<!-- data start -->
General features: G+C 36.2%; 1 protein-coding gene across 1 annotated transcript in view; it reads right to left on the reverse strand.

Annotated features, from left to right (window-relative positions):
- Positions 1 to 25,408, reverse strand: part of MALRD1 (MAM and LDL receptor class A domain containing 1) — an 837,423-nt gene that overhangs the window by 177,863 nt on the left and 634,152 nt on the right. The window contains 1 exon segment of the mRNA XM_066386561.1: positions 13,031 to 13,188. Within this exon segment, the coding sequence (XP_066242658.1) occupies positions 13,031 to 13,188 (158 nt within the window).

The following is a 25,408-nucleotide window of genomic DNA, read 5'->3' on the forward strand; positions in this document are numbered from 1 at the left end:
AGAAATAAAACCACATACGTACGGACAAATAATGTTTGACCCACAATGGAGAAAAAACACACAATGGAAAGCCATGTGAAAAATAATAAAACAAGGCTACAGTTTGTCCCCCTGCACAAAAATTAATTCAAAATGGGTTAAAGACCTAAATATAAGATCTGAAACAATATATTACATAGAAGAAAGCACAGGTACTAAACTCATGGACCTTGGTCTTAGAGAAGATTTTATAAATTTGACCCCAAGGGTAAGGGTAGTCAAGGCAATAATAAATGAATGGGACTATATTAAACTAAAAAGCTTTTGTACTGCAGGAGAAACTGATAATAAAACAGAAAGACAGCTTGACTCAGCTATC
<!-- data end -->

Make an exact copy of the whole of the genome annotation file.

General features: G+C 36.2%; 1 protein-coding gene across 1 annotated transcript in view; it reads right to left on the reverse strand.

Annotated features, from left to right (window-relative positions):
- Positions 1 to 25,408, reverse strand: part of MALRD1 (MAM and LDL receptor class A domain containing 1) — an 837,423-nt gene that overhangs the window by 177,863 nt on the left and 634,152 nt on the right. The window contains 1 exon segment of the mRNA XM_066386561.1: positions 13,031 to 13,188. Within this exon segment, the coding sequence (XP_066242658.1) occupies positions 13,031 to 13,188 (158 nt within the window).

The following is a 25,408-nucleotide window of genomic DNA, read 5'->3' on the forward strand; positions in this document are numbered from 1 at the left end:
AGAAATAAAACCACATACGTACGGACAAATAATGTTTGACCCACAATGGAGAAAAAACACACAATGGAAAGCCATGTGAAAAATAATAAAACAAGGCTACAGTTTGTCCCCCTGCACAAAAATTAATTCAAAATGGGTTAAAGACCTAAATATAAGATCTGAAACAATATATTACATAGAAGAAAGCACAGGTACTAAACTCATGGACCTTGGTCTTAGAGAAGATTTTATAAATTTGACCCCAAGGGTAAGGGTAGTCAAGGCAATAATAAATGAATGGGACTATATTAAACTAAAAAGCTTTTGTACTGCAGGAGAAACTGATAATAAAACAGAAAGACAGCTTGACTCAGCTATC